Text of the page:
Applications and subsystems run within Windows in user mode. Processes that run in user mode do so within their own virtual address spaces. They are restricted from gaining direct access to many parts of the system, including system hardware, memory that was not allocated for their use, and other portions of the system that might compromise system integrity. Because processes that run in user mode are effectively isolated from the system and other user-mode processes, they cannot interfere with these resources.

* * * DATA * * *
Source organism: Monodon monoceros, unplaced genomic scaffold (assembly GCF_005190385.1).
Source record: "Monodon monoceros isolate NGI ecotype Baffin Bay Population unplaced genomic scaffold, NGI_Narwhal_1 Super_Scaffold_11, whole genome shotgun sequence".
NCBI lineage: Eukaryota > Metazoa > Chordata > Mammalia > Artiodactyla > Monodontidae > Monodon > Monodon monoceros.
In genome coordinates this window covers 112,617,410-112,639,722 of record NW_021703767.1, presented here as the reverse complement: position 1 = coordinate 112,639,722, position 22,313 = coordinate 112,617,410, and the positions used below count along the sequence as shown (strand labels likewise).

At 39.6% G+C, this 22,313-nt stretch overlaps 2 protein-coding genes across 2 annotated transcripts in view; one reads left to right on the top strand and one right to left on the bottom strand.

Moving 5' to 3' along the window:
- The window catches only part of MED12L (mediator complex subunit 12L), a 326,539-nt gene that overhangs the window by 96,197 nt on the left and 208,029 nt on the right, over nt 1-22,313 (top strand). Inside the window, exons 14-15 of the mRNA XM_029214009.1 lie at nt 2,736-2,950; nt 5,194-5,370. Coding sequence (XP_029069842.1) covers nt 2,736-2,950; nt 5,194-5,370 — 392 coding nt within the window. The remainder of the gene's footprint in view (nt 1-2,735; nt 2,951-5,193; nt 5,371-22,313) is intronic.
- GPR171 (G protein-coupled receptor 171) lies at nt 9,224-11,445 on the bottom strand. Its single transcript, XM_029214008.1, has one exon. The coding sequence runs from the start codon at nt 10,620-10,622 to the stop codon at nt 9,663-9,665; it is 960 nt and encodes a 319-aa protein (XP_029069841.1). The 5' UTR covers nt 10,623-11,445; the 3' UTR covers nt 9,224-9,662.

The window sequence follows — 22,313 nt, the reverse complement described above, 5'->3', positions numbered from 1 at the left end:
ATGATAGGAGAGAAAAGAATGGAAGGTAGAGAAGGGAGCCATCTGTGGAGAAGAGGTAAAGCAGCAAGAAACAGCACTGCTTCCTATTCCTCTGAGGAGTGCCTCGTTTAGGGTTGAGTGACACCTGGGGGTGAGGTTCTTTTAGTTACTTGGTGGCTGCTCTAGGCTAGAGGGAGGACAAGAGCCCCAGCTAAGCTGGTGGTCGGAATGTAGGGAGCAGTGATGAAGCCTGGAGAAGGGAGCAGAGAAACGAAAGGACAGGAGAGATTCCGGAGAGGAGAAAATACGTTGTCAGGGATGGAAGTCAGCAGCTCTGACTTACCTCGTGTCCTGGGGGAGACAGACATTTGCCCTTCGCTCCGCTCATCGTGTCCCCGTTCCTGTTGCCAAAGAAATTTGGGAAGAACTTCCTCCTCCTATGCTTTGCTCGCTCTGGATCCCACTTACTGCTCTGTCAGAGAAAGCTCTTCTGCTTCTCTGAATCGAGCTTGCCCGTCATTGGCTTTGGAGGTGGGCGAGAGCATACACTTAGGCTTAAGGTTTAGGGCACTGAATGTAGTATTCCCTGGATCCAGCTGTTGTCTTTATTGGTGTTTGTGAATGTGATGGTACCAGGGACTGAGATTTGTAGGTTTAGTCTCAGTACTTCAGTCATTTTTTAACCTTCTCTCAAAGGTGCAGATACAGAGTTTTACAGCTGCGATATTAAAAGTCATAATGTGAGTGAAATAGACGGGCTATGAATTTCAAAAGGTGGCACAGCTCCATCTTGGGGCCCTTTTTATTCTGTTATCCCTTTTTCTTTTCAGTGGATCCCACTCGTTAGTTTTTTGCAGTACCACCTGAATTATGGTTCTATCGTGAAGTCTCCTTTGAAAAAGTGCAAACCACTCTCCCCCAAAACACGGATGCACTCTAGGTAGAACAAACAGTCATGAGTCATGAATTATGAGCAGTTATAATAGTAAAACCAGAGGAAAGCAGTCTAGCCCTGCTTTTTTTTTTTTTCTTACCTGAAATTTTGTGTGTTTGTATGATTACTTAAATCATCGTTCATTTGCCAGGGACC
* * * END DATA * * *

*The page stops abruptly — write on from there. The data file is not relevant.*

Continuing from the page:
User-mode processes can be grouped in the following categories:
These perform important functions and are integral part of the operating system. System processes include such items as the logon process and the session manager process.
These are operating system services such as the Event Log and the Scheduler. They can be configured to start automatically at boot time.
These are used to create a complete operating system environment for the applications. Windows provides the following three environments: Win32, POSIX, and OS/2.
There are five types: Win32, Windows 3.1, Microsoft MS-DOS, POSIX, and OS/2.
A debugger session in which the target is running in user mode.
See target application.